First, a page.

Increasing evidence suggests that oxidative damage to proteins and other macromolecules is a salient feature of the pathology of Alzheimer’s disease. Establishing the source of oxidants is key to understanding what role they play in the pathogenesis of Alzheimer’s disease, and one way to examine this issue is to determine which oxidants are involved in damage.
In this study, we examine whether peroxynitrite, a powerful oxidant produced from the reaction of superoxide with nitric oxide, is involved in Alzheimer’s disease. Peroxynitrite is a source of hydroxyl radical-like reactivity, and it directly oxidizes proteins and other macromolecules with resultant carbonyl formation from side-chain and peptide-bond cleavage. Although carbonyl formation is a major oxidative modification induced by peroxynitrite, nitration of tyrosine residues is an indicator of peroxynitrite involvement. In brain tissue from cases of Alzheimer’s disease, we found increased protein nitration in neurons, including but certainly not restricted to those containing neurofibrillary tangles (NFTs). Conversely, nitrotyrosine was undetectable in the cerebral cortex of age-matched control brains. This distribution is essentially identical to that of free carbonyls.
These findings provide strong evidence that peroxynitrite is involved in oxidative damage of Alzheimer’s disease. Moreover, the widespread occurrence of nitrotyrosine in neurons suggests that oxidative damage is not restricted to long-lived polymers such as NFTs, but instead reflects a generalized oxidative stress that is important in disease pathogenesis.
During the past 2 years, a number of oxidative modifications have been found in association with the pathological lesions of Alzheimer’s disease. For example, advanced glycation end products (AGE), lipid peroxidation adducts, and free carbonyls are detected in both neurofibrillary tangles (NFTs) and senile plaques (Ledesma et al., 1994; Smith et al., 1994, 1996a; Vitek et al., 1994;Yan et al., 1994; Sayre et al., 1997). Such oxidative modifications of proteins may define many of the unique properties of the lesions, in particular their sparing solubility (Smith et al., 1996b) and association with degenerating neurons (Yan et al., 1994, 1995;Praprotnik et al., 1996). Nonetheless, despite this evidence, the source of the oxygen radicals in vivo is not completely understood. In this study, we examine this issue by determining whether peroxynitrite, a powerful oxidant produced as a result of the diffusion-limited reaction of superoxide with nitric oxide, is involved in oxidation of proteins, lipids, and nucleic acids in Alzheimer’s disease. Peroxynitrite is a source of hydroxyl radical-like reactivity that directly oxidizes proteins and other macromolecules, with resultant carbonyl formation from side-chain and peptide-bond cleavage. Peroxynitrite also causes the nitration of tyrosine residues, and this can be used as an index of peroxynitrite involvement. Here we show that nitrotyrosine immunoreactivity in Alzheimer’s disease is increased in the neuronal cytoplasm of the cerebral cortex within regions of neurodegeneration, whereas it is undetectable in the same brain regions of controls.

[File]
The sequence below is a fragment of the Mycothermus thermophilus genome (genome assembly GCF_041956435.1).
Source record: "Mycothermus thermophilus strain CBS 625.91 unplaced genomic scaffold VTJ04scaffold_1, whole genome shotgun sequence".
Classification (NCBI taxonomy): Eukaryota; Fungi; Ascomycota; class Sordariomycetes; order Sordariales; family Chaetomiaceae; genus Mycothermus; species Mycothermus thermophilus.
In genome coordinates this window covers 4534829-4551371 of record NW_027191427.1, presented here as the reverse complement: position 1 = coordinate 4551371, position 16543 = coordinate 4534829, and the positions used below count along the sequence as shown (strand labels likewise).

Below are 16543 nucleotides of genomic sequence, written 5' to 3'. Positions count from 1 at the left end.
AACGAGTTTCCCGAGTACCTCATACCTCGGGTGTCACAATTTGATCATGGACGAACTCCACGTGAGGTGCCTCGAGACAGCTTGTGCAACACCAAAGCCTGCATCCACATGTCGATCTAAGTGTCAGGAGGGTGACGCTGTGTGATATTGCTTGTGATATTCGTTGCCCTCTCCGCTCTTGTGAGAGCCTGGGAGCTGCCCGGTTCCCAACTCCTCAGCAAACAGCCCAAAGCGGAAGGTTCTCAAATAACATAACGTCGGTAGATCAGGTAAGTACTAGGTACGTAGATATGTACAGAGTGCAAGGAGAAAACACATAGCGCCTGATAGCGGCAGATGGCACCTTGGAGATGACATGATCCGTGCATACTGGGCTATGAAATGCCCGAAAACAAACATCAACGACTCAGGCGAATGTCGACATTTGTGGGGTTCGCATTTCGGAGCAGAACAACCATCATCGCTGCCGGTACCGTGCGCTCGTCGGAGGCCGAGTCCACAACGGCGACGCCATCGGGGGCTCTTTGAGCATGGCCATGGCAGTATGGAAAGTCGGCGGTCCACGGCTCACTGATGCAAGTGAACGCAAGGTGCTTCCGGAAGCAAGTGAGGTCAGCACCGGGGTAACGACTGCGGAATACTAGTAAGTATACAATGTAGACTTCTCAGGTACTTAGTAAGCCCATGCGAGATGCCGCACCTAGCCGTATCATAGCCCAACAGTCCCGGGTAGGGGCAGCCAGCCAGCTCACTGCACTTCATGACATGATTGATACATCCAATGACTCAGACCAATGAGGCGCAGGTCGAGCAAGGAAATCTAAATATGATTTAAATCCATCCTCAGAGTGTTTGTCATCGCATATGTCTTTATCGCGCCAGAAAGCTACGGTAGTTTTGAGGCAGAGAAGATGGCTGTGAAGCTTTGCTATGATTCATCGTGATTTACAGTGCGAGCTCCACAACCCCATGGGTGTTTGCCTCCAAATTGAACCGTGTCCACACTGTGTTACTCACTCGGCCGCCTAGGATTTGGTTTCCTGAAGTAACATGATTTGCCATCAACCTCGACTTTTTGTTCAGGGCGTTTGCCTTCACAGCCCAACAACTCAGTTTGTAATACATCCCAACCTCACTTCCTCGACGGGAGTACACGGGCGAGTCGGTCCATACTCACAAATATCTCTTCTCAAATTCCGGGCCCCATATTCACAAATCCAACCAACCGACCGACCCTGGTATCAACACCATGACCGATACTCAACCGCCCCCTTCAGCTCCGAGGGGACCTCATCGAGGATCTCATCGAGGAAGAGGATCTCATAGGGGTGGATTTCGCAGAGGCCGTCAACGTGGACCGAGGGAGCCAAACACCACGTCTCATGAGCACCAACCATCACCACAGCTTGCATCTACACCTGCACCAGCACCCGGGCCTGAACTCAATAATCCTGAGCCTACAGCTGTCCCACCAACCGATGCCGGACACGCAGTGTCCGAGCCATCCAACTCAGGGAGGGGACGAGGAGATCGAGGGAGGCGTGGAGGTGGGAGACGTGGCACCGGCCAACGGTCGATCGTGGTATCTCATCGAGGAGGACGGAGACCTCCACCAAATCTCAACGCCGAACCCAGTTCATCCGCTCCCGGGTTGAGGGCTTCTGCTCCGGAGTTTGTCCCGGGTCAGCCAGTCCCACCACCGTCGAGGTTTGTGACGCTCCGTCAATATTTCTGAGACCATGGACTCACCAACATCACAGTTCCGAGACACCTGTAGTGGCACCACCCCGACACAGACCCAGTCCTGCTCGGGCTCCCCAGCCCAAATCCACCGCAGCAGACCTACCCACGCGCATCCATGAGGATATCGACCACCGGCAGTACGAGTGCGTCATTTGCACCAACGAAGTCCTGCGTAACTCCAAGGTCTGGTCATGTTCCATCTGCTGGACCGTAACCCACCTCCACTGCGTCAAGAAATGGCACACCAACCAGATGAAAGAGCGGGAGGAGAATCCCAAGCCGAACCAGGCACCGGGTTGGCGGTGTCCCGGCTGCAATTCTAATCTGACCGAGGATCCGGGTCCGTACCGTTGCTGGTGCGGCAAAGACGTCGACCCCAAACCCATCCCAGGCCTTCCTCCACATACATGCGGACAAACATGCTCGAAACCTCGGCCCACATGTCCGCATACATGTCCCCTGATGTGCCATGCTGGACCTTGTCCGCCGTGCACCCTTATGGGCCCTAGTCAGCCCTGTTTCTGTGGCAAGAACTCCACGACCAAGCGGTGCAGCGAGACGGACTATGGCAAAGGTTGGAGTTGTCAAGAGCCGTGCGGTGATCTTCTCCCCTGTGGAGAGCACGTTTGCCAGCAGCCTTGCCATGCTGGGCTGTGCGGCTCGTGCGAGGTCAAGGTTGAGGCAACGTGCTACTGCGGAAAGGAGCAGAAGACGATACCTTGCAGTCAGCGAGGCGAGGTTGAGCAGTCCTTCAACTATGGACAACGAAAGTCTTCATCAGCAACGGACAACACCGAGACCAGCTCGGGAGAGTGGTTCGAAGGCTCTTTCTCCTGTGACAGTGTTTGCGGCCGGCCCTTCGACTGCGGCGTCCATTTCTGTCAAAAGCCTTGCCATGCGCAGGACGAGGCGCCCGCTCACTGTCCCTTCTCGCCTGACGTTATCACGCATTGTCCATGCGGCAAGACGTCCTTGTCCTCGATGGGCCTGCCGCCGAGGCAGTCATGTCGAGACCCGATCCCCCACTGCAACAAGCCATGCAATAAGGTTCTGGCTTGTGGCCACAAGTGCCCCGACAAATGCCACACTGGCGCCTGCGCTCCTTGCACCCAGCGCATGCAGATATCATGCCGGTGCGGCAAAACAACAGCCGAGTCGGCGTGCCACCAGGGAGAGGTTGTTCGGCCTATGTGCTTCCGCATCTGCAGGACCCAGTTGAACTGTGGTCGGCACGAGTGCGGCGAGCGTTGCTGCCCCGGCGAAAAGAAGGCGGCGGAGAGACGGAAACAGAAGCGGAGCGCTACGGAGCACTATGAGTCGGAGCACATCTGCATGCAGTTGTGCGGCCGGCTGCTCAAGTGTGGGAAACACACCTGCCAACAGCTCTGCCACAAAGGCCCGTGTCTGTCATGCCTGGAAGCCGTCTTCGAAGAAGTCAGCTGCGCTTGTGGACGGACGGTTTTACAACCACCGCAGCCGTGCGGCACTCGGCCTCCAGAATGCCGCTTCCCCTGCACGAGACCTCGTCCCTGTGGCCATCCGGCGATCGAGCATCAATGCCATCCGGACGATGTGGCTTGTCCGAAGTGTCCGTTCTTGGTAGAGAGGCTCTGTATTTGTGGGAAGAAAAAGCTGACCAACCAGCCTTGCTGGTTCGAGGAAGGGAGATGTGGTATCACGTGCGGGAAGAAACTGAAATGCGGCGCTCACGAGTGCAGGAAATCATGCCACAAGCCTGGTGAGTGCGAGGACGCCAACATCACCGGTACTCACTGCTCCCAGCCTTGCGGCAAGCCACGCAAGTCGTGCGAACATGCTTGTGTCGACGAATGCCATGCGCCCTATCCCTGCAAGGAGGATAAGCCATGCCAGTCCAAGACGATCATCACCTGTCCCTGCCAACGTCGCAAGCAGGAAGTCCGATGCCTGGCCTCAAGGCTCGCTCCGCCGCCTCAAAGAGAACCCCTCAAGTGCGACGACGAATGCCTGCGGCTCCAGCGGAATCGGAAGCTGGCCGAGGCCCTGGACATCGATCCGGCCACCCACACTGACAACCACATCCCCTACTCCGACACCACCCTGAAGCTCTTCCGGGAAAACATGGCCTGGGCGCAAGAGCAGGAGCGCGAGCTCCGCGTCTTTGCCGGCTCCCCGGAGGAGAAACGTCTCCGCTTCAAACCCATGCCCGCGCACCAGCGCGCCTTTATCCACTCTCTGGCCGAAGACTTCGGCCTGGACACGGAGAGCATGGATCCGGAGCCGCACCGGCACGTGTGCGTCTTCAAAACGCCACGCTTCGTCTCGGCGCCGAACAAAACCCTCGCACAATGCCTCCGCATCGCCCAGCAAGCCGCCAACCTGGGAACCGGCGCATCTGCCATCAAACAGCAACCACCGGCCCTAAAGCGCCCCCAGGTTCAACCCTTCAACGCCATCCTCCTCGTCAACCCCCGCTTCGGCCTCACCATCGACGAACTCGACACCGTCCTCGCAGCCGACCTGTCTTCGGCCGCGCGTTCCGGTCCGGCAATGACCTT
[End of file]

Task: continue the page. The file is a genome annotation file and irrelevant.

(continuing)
MATERIALS AND METHODS